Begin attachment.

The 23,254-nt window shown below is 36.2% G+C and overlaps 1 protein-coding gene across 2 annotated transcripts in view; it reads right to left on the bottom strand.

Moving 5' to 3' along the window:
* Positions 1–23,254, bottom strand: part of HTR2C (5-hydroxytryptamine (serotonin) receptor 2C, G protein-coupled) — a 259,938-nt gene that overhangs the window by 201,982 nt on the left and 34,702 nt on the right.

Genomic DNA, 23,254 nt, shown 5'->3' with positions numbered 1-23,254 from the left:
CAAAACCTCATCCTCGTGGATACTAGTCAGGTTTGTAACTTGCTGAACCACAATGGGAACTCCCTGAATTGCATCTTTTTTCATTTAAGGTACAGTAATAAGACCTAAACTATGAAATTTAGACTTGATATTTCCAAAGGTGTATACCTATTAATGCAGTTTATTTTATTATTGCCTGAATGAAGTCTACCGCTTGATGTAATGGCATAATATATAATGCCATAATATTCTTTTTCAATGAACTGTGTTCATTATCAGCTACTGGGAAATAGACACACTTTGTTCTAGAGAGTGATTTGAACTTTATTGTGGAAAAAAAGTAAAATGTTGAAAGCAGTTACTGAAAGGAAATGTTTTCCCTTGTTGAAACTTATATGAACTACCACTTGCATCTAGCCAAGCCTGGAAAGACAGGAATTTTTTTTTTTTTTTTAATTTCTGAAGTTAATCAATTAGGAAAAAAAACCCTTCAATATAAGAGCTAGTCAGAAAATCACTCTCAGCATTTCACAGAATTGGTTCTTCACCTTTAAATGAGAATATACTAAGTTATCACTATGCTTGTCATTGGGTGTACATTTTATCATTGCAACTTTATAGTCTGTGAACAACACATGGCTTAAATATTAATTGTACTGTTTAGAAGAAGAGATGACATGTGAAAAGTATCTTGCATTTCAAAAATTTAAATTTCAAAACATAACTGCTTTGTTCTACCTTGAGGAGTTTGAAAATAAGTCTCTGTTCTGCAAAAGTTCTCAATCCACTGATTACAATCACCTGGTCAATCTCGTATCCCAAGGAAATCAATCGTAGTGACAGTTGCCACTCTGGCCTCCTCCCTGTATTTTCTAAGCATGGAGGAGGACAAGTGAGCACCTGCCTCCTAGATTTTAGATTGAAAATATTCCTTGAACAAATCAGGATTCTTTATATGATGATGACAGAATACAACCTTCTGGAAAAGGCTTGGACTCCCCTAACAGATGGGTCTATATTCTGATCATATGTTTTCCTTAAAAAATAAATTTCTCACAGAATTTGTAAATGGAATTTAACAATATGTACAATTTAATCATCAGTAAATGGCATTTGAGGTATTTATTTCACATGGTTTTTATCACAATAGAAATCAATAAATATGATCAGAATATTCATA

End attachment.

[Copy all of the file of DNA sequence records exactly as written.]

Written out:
The 23,254-nt window shown below is 36.2% G+C and overlaps 1 protein-coding gene across 2 annotated transcripts in view; it reads right to left on the bottom strand.

Moving 5' to 3' along the window:
* Positions 1–23,254, bottom strand: part of HTR2C (5-hydroxytryptamine (serotonin) receptor 2C, G protein-coupled) — a 259,938-nt gene that overhangs the window by 201,982 nt on the left and 34,702 nt on the right.

Genomic DNA, 23,254 nt, shown 5'->3' with positions numbered 1-23,254 from the left:
CAAAACCTCATCCTCGTGGATACTAGTCAGGTTTGTAACTTGCTGAACCACAATGGGAACTCCCTGAATTGCATCTTTTTTCATTTAAGGTACAGTAATAAGACCTAAACTATGAAATTTAGACTTGATATTTCCAAAGGTGTATACCTATTAATGCAGTTTATTTTATTATTGCCTGAATGAAGTCTACCGCTTGATGTAATGGCATAATATATAATGCCATAATATTCTTTTTCAATGAACTGTGTTCATTATCAGCTACTGGGAAATAGACACACTTTGTTCTAGAGAGTGATTTGAACTTTATTGTGGAAAAAAAGTAAAATGTTGAAAGCAGTTACTGAAAGGAAATGTTTTCCCTTGTTGAAACTTATATGAACTACCACTTGCATCTAGCCAAGCCTGGAAAGACAGGAATTTTTTTTTTTTTTTTAATTTCTGAAGTTAATCAATTAGGAAAAAAAACCCTTCAATATAAGAGCTAGTCAGAAAATCACTCTCAGCATTTCACAGAATTGGTTCTTCACCTTTAAATGAGAATATACTAAGTTATCACTATGCTTGTCATTGGGTGTACATTTTATCATTGCAACTTTATAGTCTGTGAACAACACATGGCTTAAATATTAATTGTACTGTTTAGAAGAAGAGATGACATGTGAAAAGTATCTTGCATTTCAAAAATTTAAATTTCAAAACATAACTGCTTTGTTCTACCTTGAGGAGTTTGAAAATAAGTCTCTGTTCTGCAAAAGTTCTCAATCCACTGATTACAATCACCTGGTCAATCTCGTATCCCAAGGAAATCAATCGTAGTGACAGTTGCCACTCTGGCCTCCTCCCTGTATTTTCTAAGCATGGAGGAGGACAAGTGAGCACCTGCCTCCTAGATTTTAGATTGAAAATATTCCTTGAACAAATCAGGATTCTTTATATGATGATGACAGAATACAACCTTCTGGAAAAGGCTTGGACTCCCCTAACAGATGGGTCTATATTCTGATCATATGTTTTCCTTAAAAAATAAATTTCTCACAGAATTTGTAAATGGAATTTAACAATATGTACAATTTAATCATCAGTAAATGGCATTTGAGGTATTTATTTCACATGGTTTTTATCACAATAGAAATCAATAAATATGATCAGAATATTCATA